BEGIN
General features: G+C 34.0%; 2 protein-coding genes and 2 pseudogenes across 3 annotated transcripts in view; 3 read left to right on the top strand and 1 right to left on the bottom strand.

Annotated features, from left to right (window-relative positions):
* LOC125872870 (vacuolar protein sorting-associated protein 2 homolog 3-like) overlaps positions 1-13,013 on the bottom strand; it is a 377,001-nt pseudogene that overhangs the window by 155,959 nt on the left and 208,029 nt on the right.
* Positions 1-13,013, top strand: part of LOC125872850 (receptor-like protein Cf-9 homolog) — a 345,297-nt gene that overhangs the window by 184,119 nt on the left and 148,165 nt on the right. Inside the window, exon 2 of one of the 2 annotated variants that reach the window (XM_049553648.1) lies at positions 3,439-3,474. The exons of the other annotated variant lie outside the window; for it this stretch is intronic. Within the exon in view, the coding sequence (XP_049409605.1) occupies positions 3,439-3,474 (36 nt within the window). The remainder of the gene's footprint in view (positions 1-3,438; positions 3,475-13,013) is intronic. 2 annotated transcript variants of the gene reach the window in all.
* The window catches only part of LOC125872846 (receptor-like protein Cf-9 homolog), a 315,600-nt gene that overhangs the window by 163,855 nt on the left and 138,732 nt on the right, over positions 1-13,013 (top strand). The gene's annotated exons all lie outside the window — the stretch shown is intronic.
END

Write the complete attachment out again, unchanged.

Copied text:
General features: G+C 34.0%; 2 protein-coding genes and 2 pseudogenes across 3 annotated transcripts in view; 3 read left to right on the top strand and 1 right to left on the bottom strand.

Annotated features, from left to right (window-relative positions):
* LOC125872870 (vacuolar protein sorting-associated protein 2 homolog 3-like) overlaps positions 1-13,013 on the bottom strand; it is a 377,001-nt pseudogene that overhangs the window by 155,959 nt on the left and 208,029 nt on the right.
* Positions 1-13,013, top strand: part of LOC125872850 (receptor-like protein Cf-9 homolog) — a 345,297-nt gene that overhangs the window by 184,119 nt on the left and 148,165 nt on the right. Inside the window, exon 2 of one of the 2 annotated variants that reach the window (XM_049553648.1) lies at positions 3,439-3,474. The exons of the other annotated variant lie outside the window; for it this stretch is intronic. Within the exon in view, the coding sequence (XP_049409605.1) occupies positions 3,439-3,474 (36 nt within the window). The remainder of the gene's footprint in view (positions 1-3,438; positions 3,475-13,013) is intronic. 2 annotated transcript variants of the gene reach the window in all.
* The window catches only part of LOC125872846 (receptor-like protein Cf-9 homolog), a 315,600-nt gene that overhangs the window by 163,855 nt on the left and 138,732 nt on the right, over positions 1-13,013 (top strand). The gene's annotated exons all lie outside the window — the stretch shown is intronic.